University of Massachusetts Medical School researchers are tapping Google Glass for emergency room consultations and sharing real-time treatment data with outside medical specialists.
The wearable computing device is proving to be a viable conduit for real-time data exchange in situations such as triage and ER diagnosis, according to an article at IEE Spectrum.
"As an emergency physician, you're really busy and you end up making decisions with your specialists very quickly," Peter Chai, a medical toxicologist and emergency medicine physician at UMMS, told the publication. "A lot of those times you're talking to your specialist over the phone, and they're just hearing verbal descriptions. Everybody wants to be there to see the patient."
The hospital has tested Glass for toxicology consults and Chai also has tested Glass at Rhode Island Hospital for dermatology evaluations. Other providers also are deploying Glass in ER environments. As FierceMobileHealthcare, reported Beth Israel Deaconess Medical Center embraced Glass in an ER-focused pilot program. What's more, in February 2015 it was reported that a Chicago ambulance and telemedicine service provider dispensed Glass to paramedics to provide real-time two-way communications with physicians at hospitals.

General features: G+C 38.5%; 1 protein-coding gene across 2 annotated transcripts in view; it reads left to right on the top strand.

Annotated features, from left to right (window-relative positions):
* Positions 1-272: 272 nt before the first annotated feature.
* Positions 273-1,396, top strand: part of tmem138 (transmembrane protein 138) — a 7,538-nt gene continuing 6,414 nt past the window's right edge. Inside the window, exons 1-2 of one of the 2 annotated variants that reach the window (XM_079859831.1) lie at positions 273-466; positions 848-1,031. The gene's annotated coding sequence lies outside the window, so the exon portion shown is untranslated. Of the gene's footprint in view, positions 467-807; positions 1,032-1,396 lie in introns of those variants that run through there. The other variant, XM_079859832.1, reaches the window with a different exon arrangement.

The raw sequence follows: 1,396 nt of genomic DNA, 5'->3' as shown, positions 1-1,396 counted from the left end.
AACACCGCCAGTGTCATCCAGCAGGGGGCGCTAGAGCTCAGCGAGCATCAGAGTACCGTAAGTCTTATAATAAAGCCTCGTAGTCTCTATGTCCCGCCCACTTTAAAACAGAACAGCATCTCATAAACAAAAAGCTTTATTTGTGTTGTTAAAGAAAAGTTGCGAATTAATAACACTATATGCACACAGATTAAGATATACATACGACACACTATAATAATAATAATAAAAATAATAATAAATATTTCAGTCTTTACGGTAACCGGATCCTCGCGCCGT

When Glass initially debuted in healthcare, the focus was on using the headset to provide doctors with up-to-date patient data while administering care. But that approach presented a variety of hurdles, as the IEEE Spectrum article notes. That is why Chai and fellow researchers decided to employ Glass as a tool for data exchange.
Going forward UMMS intends to take Glass out into the treatment and emergency response field for use at disaster scenarios.
For more information:
- read the article at IEEE Spectrum
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